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Fighting the power: the cast of NYSTI’s Fiorello!

For the People
By James Yeara

Fiorello!
Book by Jerome Weidman and George Abbott, music by Jerry Bock, lyrics by Sheldon Harnick, directed by Patricia Birch, musical direction by Michael A. Musial
New York State Theatre Institute, through Feb. 4

Nothing musically is more appropriate this election year than hearing the stirring ode to smoke-filled backrooms, “Politics and Poker,” from the Pulitzer- and Tony-winning 1959 musical Fiorello! As done in the New York State Theatre Institute’s sagely staged concert-hall production, the almost picaresque biography of the mythic Fiorello LaGuardia’s early career as a reformer, congressman, and mayor of New York City whirls around the stage at full speed. Legendary director Patricia Birch keeps the pace fast and her large cast focused and belting throughout this two-hour show, keeping this behemoth of a musical trim and brisk.

Done in two acts, with 20 scenes that span LaGuardia’s career from 1915 to his election as mayor of New York in 1933, in locales from Greenwich Village to Washington, D.C., to Italy and more stops in between than a gypsy cab, Fiorello! could have been as bloated and tardy as a state budget. By utilizing Richard Finkelstein’s exact unit set—a 19th-century New York concert hall done in warm green earth tone with plaster harp reliefs and molding and a large “Fiorello!” on the false proscenium, with upstage pillars framing what turns out to be a rear projection screen—Birch keeps Fiorello! marching determinedly. As determinedly, in fact, as the strikers of the Ladies’ Waistmakers Union: In one of the more stirring scenes, LaGuardia protects the threatened workers, leading them to fill the stage in Les Miz fashion, forming a redoubt of bristling pickets during the singing of “Unfair.” If any reform-minded challenger to an incumbent corporate-stooge president is looking for a theme song, “Unfair” is it.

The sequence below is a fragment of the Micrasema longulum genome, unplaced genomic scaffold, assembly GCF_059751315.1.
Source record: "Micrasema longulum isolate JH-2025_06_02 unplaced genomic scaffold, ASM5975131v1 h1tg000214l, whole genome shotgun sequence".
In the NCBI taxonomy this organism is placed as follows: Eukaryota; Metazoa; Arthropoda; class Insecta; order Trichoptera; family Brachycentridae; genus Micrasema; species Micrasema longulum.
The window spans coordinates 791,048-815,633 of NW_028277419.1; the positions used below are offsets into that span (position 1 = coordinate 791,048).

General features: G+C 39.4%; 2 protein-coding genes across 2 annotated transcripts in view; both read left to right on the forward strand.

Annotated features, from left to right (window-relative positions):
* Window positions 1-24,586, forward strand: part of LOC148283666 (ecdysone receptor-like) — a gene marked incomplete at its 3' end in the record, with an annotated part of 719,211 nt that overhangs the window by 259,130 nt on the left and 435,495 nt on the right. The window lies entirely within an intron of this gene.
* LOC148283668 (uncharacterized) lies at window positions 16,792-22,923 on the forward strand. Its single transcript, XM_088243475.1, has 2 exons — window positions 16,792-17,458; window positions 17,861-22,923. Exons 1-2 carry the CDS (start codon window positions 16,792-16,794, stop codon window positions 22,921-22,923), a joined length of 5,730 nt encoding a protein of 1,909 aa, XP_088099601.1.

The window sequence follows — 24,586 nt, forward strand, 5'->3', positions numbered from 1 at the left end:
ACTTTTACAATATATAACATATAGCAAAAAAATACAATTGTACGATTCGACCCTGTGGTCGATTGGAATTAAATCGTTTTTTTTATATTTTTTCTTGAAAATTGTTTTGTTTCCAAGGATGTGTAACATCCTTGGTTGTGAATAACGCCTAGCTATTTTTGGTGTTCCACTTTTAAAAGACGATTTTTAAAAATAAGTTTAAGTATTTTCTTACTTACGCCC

Several songs and stagings stir with surprising relevancy; with Finkelstein’s changing black-and-white period photos or drawings upstage, Fiorello! keeps the focus on the characters and their lives. “The Name’s LaGuardia” is sung, by the entire cast, in exuberant bursts worthy of Howard Dean. The concert hall setting allows the large cast to shine, and the audience’s attention is on the singing and LaGuardia’s story, not on an excess of stagecraft. It’s a nice change in a NYSTI musical.

And it’s also the story that is refreshing. As with NYSTI’s excellent Born Yesterday in November, Fiorello! explores politics knowingly. (NYSTI is an organization that knows politics intimately.) This gives pop and levels of nuance to “Politics and Poker,” which shines in the crafty hands of polished performer Joel Aroeste as political maven Ben Marino, whose glee at political posturing and maneuvering should be rewarded with his name emblazoned on a stadium or two. Yet even with the excellence of the staging, the perfection of Lloyd Waiwaiole’s period costumes (though in what should be a sizzling “Gentleman Jimmy,” a production number on the excess of corrupt mayor Jimmy Walker, the excess of the chorus girls’ cloaks leaves them decidedly unsizzly in what functions as velvet and sequined burkas) and the energy of the huge cast, it’s LaGuardia’s larger-than-life life that is most memorable. It is amazing given current politics to find that LaGuardia was a Republican fighting for the rights of workers to unionize and opposed corporate greed—one of LaGuardia’s 1920’s quotes, “the stock market will soon fall to pieces because greed is an obsession with the rich,” adorns the upstage screen during intermission—and, most remarkable, that when he urged his country to wage war, he then enlisted and fought. Seeing the highlights of a non-chicken-heart republican is reason alone to attend NYSTI’s excellent Fiorello!


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